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Derivative Nature of Certain Delineated Controlled Transactions

Sept. 28, 2022, 8:45 AM

A meaningful intercompany agreement unambiguously allocates rights and obligations to each party. Its arm’s-length value is zero at inception, a necessity to satisfy the realistic alternative of the status quo. Some agreements require an upfront payment. Moreover, many agreements provide for a year-end transfer pricing adjustment.

Distribution agreements often involve a transfer price set at the beginning of the year but recalculated at year end to ensure that the distributor’s operating income falls within a specified range. A transfer pricing adjustment is booked when necessary. Year-end transfer pricing payments are derivative.

License agreements often express royalty payments as a function of sales. A plain-vanilla license provides for a payment as a linear function of sales; a complex license is nonlinear because of a floor and/or ceiling on sales, plus the possibility of multiple non-zero royalty rates. All such license payments are derivative. Contingent contractual provisions are also often of a derivative nature.

Definition of a Derivative Payment

A payment is derivative if its value is a function of the uncertain future value of an underlying. The underlying may be a stochastic cash flow, the random value of an asset, or any other random variable.

In the case of a distribution agreement with year-end adjustments, the underlying is typically the value of a random profit level indicator. In the case of a license, the underlying is typically the licensee’s sales.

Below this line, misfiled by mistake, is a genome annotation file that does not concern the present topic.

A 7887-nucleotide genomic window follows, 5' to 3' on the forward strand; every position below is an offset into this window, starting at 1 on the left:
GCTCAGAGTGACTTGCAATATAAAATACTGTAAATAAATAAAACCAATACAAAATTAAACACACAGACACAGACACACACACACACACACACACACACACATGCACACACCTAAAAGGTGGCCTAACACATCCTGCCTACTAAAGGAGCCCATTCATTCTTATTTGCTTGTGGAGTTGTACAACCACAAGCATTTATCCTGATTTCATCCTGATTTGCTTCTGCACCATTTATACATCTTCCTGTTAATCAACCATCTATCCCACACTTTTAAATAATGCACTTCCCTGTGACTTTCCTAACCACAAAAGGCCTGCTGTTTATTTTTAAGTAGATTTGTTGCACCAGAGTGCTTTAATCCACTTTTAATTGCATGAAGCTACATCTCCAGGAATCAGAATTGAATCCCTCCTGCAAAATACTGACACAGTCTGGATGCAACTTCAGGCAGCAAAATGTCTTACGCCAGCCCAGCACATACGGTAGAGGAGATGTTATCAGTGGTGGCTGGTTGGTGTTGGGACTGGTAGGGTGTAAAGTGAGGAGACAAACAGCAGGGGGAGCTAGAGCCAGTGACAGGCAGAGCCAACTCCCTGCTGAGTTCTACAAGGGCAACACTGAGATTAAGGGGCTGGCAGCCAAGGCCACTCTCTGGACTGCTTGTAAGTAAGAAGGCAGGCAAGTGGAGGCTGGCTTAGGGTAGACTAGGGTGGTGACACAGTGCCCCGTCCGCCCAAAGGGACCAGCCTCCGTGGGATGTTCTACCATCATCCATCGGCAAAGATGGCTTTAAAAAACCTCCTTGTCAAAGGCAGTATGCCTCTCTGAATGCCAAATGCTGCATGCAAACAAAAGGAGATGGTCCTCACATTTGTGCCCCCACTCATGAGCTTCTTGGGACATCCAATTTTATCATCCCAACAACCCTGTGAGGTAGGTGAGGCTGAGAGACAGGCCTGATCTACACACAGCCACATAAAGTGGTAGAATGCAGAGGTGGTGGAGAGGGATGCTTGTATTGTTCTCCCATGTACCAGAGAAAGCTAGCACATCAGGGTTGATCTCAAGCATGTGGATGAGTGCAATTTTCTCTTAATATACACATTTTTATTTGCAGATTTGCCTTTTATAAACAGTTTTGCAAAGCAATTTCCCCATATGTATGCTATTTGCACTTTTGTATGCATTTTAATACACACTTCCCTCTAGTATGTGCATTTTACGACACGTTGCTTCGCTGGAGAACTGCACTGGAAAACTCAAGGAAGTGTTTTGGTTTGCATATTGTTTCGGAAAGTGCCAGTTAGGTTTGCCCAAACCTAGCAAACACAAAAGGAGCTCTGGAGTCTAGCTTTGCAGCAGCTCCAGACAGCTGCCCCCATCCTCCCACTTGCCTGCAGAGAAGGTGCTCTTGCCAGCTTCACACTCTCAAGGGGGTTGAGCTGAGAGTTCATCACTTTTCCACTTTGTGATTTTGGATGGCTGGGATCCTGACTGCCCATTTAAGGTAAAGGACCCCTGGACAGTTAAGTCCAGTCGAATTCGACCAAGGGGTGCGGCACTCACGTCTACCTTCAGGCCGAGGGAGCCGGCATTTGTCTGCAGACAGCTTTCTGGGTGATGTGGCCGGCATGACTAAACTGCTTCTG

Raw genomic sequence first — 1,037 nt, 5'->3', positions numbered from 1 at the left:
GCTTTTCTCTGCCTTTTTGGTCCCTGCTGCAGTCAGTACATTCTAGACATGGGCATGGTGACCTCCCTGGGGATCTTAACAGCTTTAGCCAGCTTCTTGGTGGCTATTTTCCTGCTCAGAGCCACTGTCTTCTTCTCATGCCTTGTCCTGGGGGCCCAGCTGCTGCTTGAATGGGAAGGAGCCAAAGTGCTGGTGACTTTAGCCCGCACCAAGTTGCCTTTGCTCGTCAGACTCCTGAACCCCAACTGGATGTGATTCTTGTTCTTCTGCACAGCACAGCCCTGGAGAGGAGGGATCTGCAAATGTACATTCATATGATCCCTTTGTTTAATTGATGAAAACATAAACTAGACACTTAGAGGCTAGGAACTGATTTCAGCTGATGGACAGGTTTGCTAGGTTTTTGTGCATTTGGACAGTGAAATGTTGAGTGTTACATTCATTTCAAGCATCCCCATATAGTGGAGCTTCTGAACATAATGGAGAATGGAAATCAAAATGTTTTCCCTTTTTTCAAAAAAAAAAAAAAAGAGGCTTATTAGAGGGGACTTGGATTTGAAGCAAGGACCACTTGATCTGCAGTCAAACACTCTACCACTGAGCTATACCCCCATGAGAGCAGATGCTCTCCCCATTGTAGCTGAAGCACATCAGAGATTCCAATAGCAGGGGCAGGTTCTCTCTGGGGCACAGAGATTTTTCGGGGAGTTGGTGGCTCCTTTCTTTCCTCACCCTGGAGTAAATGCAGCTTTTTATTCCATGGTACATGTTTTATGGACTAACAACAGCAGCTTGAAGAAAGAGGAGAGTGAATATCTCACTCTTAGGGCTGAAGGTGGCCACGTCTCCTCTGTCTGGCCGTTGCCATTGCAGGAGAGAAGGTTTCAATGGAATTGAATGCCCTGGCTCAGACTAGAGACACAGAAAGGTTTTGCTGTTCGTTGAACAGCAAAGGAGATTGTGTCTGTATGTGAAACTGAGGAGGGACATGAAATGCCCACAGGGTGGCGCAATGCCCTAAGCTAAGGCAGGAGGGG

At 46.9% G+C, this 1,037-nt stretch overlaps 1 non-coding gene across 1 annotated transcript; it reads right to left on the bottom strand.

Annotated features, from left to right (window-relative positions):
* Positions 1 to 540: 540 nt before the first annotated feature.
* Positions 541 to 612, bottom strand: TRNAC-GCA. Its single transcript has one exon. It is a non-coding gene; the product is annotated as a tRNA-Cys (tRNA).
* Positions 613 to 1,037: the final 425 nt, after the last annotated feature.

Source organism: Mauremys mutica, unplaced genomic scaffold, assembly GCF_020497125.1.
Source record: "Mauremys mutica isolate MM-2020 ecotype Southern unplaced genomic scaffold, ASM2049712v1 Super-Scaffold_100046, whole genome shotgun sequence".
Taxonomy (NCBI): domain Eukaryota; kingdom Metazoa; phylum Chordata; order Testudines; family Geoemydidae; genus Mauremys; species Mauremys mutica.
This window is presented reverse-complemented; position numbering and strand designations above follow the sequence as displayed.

Accurate Delineation

Accurately delineating a controlled transaction means unpacking the various components of value being exchanged and identifying the uncontrolled markets where such exchanges take place.

In the uncontrolled markets, derivative exchanges of value take place in the financial markets. They include the options markets, the forwards and futures markets, and the swap markets.

A distribution agreement with year-end adjustments is economically equivalent to a distribution agreement without year-end adjustments alongside a financial derivative controlling year-end payments. Similarly, any license, whether plain vanilla or complex, is economically equivalent to a royalty-free license alongside a financial derivative controlling royalty payments.